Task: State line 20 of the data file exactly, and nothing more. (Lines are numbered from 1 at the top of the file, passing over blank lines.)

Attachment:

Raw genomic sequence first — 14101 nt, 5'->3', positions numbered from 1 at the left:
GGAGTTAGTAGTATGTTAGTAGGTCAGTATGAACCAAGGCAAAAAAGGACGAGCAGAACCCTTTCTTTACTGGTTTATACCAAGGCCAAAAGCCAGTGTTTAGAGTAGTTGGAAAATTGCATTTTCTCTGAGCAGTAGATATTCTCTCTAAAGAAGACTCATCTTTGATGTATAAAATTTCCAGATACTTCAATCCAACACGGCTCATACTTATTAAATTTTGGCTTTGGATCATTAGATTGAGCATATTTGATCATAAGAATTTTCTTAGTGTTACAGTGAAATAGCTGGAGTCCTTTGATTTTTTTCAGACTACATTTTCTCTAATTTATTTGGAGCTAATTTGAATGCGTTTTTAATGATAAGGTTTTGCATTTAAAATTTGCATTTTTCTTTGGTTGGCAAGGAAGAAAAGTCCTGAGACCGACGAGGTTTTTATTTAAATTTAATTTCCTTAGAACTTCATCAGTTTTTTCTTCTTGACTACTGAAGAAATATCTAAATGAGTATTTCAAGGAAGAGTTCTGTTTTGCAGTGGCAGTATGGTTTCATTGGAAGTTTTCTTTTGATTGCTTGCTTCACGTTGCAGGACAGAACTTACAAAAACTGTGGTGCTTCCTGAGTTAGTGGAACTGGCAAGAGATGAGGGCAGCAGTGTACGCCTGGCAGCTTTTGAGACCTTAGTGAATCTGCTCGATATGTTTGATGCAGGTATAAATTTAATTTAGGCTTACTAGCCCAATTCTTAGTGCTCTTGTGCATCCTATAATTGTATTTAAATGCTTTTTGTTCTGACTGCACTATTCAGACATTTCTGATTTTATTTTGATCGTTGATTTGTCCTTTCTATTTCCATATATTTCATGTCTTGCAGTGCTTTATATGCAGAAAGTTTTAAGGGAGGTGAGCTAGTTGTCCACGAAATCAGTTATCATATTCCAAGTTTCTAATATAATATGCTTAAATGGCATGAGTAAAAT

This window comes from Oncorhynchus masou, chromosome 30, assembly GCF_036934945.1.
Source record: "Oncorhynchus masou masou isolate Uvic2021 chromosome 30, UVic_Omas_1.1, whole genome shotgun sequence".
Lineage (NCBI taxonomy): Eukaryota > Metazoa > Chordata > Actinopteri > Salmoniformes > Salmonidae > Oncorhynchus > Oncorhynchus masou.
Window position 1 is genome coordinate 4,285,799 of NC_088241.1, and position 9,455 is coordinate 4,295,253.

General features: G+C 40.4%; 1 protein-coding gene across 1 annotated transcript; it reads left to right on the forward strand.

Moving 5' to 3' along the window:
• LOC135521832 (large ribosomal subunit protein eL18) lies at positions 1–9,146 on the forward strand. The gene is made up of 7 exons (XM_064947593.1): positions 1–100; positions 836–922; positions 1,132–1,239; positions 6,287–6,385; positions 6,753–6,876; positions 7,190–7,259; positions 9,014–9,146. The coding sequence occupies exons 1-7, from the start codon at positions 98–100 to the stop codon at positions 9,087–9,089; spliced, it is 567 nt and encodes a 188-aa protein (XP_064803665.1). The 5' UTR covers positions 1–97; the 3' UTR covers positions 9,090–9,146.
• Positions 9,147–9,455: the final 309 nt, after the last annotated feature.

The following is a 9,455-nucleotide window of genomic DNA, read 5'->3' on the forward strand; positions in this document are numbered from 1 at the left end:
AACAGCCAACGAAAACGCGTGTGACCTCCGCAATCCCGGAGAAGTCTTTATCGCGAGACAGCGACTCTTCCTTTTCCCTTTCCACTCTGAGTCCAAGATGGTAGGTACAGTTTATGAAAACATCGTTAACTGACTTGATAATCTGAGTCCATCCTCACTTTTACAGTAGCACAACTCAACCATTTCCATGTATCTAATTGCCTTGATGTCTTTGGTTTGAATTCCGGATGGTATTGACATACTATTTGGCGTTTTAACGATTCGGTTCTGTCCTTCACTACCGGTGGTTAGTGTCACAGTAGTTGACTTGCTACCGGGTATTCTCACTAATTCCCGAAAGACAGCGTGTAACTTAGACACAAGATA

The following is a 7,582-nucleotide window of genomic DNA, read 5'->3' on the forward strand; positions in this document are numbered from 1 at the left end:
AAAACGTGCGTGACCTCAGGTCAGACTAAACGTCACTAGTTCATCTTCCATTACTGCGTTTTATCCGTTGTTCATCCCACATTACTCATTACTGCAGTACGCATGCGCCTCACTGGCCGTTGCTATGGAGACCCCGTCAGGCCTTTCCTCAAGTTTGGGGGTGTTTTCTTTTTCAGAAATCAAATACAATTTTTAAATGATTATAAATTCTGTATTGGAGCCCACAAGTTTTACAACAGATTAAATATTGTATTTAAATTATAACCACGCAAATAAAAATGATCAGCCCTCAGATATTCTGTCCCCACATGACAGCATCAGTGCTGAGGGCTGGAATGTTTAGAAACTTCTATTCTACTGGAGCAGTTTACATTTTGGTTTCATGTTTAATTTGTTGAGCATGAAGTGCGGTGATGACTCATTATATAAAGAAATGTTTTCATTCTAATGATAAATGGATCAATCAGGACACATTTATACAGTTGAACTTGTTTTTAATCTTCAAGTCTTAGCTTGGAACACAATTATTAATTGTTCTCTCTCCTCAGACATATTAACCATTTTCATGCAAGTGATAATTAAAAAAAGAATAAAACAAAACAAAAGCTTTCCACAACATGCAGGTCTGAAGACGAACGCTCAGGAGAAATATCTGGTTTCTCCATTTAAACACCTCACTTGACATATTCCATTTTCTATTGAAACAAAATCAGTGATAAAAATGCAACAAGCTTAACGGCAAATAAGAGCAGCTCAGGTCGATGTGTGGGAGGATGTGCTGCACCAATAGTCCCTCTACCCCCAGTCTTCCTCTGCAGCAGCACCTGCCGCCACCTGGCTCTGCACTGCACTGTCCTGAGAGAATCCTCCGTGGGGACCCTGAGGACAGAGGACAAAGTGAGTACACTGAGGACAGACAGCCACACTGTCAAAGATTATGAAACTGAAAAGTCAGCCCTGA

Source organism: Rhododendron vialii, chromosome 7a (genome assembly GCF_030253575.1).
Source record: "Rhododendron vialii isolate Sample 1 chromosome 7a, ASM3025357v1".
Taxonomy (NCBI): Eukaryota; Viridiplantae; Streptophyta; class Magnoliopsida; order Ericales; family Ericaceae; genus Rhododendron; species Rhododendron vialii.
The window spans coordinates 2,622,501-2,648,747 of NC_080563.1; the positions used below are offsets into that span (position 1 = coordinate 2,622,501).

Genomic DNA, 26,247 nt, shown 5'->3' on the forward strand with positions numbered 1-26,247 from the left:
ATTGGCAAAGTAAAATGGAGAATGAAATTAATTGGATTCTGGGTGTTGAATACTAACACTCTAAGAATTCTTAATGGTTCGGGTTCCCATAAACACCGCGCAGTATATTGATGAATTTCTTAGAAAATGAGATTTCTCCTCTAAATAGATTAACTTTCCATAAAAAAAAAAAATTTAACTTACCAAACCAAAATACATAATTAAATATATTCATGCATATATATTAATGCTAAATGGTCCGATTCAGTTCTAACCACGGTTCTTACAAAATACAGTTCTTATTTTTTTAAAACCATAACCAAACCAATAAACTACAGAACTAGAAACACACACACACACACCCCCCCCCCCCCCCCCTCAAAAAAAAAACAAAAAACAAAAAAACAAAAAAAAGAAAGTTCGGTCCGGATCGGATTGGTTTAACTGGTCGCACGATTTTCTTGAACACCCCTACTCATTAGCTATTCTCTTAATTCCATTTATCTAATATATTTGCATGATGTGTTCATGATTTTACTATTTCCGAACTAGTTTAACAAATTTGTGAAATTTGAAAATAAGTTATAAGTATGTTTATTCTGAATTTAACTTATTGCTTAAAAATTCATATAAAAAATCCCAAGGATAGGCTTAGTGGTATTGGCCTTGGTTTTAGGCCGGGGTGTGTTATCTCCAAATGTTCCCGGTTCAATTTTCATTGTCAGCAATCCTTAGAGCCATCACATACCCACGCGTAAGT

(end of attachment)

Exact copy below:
ATTGGCAAAGTAAAATGGAGAATGAAATTAATTGGATTCTGGGTGTTGAATACTAACACTCTAAGAATTCTTAATGGTTCGGGTTCCCATAAACACCGCGCAGTATATTGATGAATTTCTTAGAAAATGAGATTTCTCCTCTAAATAGATTAACTTTCCATAAAAAAAAAAAATTTAACTTACCAAACCAAAATACATAATTAAATATATTCATGCATATATATTAATGCTAAATGGTCCGATTCAGTTCTAACCACGGTTCTTACAAAATACAGTTCTTATTTTTTTAAAACCATAACCAAACCAATAAACTACAGAACTAGAAACACACACACACACACCCCCCCCCCCCCCCCCTCAAAAAAAAAACAAAAAACAAAAAAACAAAAAAAAGAAAGTTCGGTCCGGATCGGATTGGTTTAACTGGTCGCACGATTTTCTTGAACACCCCTACTCATTAGCTATTCTCTTAATTCCATTTATCTAATATATTTGCATGATGTGTTCATGATTTTACTATTTCCGAACTAGTTTAACAAATTTGTGAAATTTGAAAATAAGTTATAAGTATGTTTATTCTGAATTTAACTTATTGCTTAAAAATTCATATAAAAAATCCCAAGGATAGGCTTAGTGGTATTGGCCTTGGTTTTAGGCCGGGGTGTGTTATCTCCAAATGTTCCCGGTTCAATTTTCATTGTCAGCAATCCTTAGAGCCATCACATACCCACGCGTAAGT